Director: Christy Cabanne
Writers: Griffin Jay and Maxwell Shane
Cast: Dick Foran, Peggy Moran, Wallace Ford, Eduardo Cianelli, George Zucco, Cecil Kelloway, Charles Trowbridge, Tom Tyler, Siegfried Arno, Eddie Foster, Harry Stubbs, Michael Mark, Mara Tartar, and Leon Belasco
Composer: H.J. Salter
Release Date: 9/20/1940
MPAA Rating: Not Rated
Financed by the Great Solvani (Cecil Kelloway)—an elderly magician—and his daughter Marta (Peggy Moran), Steve Banning (Dick Foran) and Babe Jenson (Wallace Ford) search for the burial site of Princess Ananka. Though unsuccessful in their efforts to locate Ananka, the archaeologists uncover the mummified remains of Kharis (Tom Tyler), who, when administered a rejuvenating tana leaf brew by the conniving Andoheb (George Zucco), finds himself compelled to guard the princess’ tomb at all costs.
A superfluous reimagining of The Mummy, The Mummy’s Hand forgoes the atmospheric tension of its predecessor in favor of a more adventurous, lighthearted execution. Despite employing the formula of a generic safari feature, this installment puts a unique spin on the mummy premise by placing a high priest, not Kharis, in a position to commit unspeakable acts of evil.
Rendered a mere puppet subject to the machinations of a malevolent Egyptian priest, the titular mummy fills a less dynamic role than did his counterpart from the original film. While Universal Monster fans may find Kharis’ function as a mute henchman to be undignified, such an approach should nonetheless be commended for allowing George Zucco to counter the high jinks of Dick Foran and Wallace Ford with his sinister acting.
A poor man’s Abbott and Costello, Steve and Babe frequently overshadow the Mummy with their lackluster comedy routine. Especially distracting are the flippant remarks made by Babe following the death of a fellow expedition member, which serve only to undermine the monster’s foreboding presence and therefore have no place in a serious horror film.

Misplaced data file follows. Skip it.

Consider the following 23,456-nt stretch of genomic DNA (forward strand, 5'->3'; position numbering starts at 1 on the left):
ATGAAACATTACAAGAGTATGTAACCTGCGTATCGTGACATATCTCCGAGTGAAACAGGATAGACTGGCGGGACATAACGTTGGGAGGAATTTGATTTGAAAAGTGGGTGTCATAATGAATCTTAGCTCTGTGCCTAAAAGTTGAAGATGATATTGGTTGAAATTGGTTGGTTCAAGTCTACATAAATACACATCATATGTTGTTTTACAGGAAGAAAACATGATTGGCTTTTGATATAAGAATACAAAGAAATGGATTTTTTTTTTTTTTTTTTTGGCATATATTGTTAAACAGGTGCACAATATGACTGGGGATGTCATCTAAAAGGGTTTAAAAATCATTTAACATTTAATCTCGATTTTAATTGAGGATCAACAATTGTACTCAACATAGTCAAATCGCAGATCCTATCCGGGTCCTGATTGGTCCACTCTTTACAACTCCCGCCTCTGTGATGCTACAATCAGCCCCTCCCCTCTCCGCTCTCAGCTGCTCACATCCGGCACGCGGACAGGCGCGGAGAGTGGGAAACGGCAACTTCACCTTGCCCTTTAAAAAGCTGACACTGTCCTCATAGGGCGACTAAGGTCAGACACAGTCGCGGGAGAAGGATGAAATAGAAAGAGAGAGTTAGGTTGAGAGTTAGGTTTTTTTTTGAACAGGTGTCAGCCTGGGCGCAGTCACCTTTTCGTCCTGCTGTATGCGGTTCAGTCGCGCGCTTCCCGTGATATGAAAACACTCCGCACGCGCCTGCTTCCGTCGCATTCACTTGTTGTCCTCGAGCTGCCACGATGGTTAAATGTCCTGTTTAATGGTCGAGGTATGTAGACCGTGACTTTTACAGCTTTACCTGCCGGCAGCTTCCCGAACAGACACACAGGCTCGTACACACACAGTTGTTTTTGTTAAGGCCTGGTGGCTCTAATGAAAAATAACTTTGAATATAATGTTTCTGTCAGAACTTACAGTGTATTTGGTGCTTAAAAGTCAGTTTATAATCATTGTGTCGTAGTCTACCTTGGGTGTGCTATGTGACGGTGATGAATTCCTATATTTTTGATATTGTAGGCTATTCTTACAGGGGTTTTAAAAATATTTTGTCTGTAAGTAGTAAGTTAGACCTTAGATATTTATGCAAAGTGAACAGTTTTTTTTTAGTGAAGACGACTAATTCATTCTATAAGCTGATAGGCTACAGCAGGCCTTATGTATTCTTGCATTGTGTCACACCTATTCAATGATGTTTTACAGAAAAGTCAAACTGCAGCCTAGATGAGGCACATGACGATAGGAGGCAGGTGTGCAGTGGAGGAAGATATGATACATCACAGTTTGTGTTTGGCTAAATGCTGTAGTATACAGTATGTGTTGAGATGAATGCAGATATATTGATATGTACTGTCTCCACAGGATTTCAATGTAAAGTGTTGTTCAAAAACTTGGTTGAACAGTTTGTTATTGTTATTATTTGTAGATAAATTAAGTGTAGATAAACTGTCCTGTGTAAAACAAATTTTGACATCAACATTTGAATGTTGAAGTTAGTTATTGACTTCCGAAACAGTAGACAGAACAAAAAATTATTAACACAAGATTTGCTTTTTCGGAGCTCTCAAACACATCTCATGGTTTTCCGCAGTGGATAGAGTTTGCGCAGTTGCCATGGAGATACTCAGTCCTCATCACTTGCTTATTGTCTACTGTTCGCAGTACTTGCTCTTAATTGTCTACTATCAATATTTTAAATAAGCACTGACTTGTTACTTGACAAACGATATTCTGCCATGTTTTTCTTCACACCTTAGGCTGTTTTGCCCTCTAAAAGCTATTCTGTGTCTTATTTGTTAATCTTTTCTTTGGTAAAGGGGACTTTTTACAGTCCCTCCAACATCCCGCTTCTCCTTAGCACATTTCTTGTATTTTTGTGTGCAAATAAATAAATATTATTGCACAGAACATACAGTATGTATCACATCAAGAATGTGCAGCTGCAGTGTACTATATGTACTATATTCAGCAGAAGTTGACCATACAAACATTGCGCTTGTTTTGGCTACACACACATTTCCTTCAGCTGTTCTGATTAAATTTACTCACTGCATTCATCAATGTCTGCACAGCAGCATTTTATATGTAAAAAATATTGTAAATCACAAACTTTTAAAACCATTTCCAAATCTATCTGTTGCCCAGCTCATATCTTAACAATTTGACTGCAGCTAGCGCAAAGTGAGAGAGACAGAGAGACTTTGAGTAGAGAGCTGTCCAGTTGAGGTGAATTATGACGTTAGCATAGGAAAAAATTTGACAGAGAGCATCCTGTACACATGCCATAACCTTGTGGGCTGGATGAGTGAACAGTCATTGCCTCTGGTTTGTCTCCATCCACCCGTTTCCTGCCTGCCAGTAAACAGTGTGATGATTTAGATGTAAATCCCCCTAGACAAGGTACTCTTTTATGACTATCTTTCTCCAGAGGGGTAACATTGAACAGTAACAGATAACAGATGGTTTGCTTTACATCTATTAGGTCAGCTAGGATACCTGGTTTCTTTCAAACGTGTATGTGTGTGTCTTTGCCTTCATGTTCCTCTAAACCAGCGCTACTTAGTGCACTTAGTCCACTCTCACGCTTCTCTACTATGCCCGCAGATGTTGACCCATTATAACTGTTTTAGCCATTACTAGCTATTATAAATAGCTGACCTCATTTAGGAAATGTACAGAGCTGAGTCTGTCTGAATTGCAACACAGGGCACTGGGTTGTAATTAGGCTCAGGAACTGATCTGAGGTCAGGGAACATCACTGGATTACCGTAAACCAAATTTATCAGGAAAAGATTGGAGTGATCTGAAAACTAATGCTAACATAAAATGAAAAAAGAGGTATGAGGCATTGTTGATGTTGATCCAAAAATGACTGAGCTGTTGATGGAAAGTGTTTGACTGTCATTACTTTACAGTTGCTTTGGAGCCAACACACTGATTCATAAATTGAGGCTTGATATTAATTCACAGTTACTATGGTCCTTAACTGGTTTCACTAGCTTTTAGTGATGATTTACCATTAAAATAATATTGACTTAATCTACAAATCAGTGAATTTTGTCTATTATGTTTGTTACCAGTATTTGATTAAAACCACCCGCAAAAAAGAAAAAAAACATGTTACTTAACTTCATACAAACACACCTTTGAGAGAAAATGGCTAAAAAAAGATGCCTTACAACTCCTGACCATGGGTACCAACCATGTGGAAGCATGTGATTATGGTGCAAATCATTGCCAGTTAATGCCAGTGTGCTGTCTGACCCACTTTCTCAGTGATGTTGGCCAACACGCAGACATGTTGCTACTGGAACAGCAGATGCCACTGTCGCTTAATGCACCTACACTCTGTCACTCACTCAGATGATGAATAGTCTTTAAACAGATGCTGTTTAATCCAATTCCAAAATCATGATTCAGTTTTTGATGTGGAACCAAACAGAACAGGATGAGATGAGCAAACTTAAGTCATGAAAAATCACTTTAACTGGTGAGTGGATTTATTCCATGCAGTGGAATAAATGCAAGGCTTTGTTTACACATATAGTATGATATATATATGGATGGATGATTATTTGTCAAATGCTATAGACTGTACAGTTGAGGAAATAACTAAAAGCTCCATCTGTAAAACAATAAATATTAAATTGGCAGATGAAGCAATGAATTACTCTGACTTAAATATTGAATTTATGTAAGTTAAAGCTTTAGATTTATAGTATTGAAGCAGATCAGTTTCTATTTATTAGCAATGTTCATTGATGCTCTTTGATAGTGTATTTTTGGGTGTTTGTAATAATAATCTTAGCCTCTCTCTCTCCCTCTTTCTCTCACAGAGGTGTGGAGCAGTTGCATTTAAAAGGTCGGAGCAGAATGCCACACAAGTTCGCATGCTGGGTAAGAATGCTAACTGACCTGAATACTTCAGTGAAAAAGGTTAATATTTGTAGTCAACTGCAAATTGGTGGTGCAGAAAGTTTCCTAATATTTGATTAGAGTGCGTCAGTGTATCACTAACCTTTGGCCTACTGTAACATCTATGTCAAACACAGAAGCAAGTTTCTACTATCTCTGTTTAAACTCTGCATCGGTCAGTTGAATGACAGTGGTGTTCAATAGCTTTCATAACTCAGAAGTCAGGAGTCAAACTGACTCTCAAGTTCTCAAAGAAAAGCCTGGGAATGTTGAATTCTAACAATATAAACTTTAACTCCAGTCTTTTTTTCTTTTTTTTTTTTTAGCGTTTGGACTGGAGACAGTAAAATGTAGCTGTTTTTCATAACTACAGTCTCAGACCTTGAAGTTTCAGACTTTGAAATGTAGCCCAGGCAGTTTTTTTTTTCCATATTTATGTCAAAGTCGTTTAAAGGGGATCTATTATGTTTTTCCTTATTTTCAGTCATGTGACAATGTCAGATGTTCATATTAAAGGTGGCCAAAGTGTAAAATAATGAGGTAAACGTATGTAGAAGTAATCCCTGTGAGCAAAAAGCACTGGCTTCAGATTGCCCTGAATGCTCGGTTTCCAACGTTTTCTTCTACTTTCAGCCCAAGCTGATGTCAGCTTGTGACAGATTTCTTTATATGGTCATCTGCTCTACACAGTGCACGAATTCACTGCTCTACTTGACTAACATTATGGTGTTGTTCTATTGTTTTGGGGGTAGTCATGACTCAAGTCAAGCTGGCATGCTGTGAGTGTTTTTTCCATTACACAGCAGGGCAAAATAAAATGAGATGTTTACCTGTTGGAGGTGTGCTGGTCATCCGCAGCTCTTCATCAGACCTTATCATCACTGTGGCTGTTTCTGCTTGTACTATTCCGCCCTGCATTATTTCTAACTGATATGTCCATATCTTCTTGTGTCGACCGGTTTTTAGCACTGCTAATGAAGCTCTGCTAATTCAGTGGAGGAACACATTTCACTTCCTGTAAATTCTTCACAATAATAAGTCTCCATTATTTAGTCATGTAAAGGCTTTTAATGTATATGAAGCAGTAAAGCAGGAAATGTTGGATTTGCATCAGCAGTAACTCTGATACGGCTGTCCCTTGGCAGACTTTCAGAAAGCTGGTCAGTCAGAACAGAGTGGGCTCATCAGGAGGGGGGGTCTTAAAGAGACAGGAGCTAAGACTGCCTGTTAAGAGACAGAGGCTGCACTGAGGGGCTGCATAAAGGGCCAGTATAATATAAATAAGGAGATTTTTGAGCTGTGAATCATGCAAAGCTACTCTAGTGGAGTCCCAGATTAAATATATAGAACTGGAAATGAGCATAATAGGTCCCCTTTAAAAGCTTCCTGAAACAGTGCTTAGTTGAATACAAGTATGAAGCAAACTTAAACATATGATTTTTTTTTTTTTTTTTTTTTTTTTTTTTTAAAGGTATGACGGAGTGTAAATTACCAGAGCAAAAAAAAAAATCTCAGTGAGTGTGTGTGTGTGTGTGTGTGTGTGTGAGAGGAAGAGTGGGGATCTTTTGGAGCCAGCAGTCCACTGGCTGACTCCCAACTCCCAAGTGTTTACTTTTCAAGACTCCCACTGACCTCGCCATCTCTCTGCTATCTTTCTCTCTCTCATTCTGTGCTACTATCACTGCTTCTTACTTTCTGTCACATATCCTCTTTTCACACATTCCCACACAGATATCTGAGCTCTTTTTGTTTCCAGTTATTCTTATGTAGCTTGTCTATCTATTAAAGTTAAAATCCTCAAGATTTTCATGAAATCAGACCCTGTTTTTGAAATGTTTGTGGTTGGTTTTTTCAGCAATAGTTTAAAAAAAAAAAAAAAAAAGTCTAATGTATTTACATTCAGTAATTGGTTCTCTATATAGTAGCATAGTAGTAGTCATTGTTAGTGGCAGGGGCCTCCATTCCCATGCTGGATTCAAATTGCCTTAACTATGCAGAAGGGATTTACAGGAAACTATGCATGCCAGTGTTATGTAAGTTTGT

As opposed to Imhotep, Kharis commits his murderous deeds while fully visible to the audience. Though a crippled, lurching manner gives Kharis an imposing quality, a lack of physical concealment diminishes any suspense that would have otherwise “shrouded” the Mummy prior to revealing himself at the appropriate time; in contrast, the first film never completely exposes Imhotep until he assumes a more human appearance—an effect that provides him with an air of subtlety from start to finish.
Similar to Dracula and the Wolf Man, Kharis is driven to perform heinous crimes by a power far greater than his own; thus, the Mummy cannot be considered altogether evil despite the brutality of which he is capable. Unfortunately, The Mummy’s Hand never attempts to elicit sympathy for its eponymous character—a tactic that, if properly implemented, could have allowed Kharis to join the ranks of Frankenstein’s creature, the Gill-man, Larry Talbot, and other “monsters” who kill only when motivated by supernatural forces and/or severe provocation.
The Mummy’s Hand is a decent, albeit forgettable, follow-up to the 1932 masterpiece starring Boris Karloff. Exceptionally commendable is Zucco’s portrayal of Andoheb, which arguably surpasses the one-dimensional performance of Tom Tyler.
Overall Quality: 6/10
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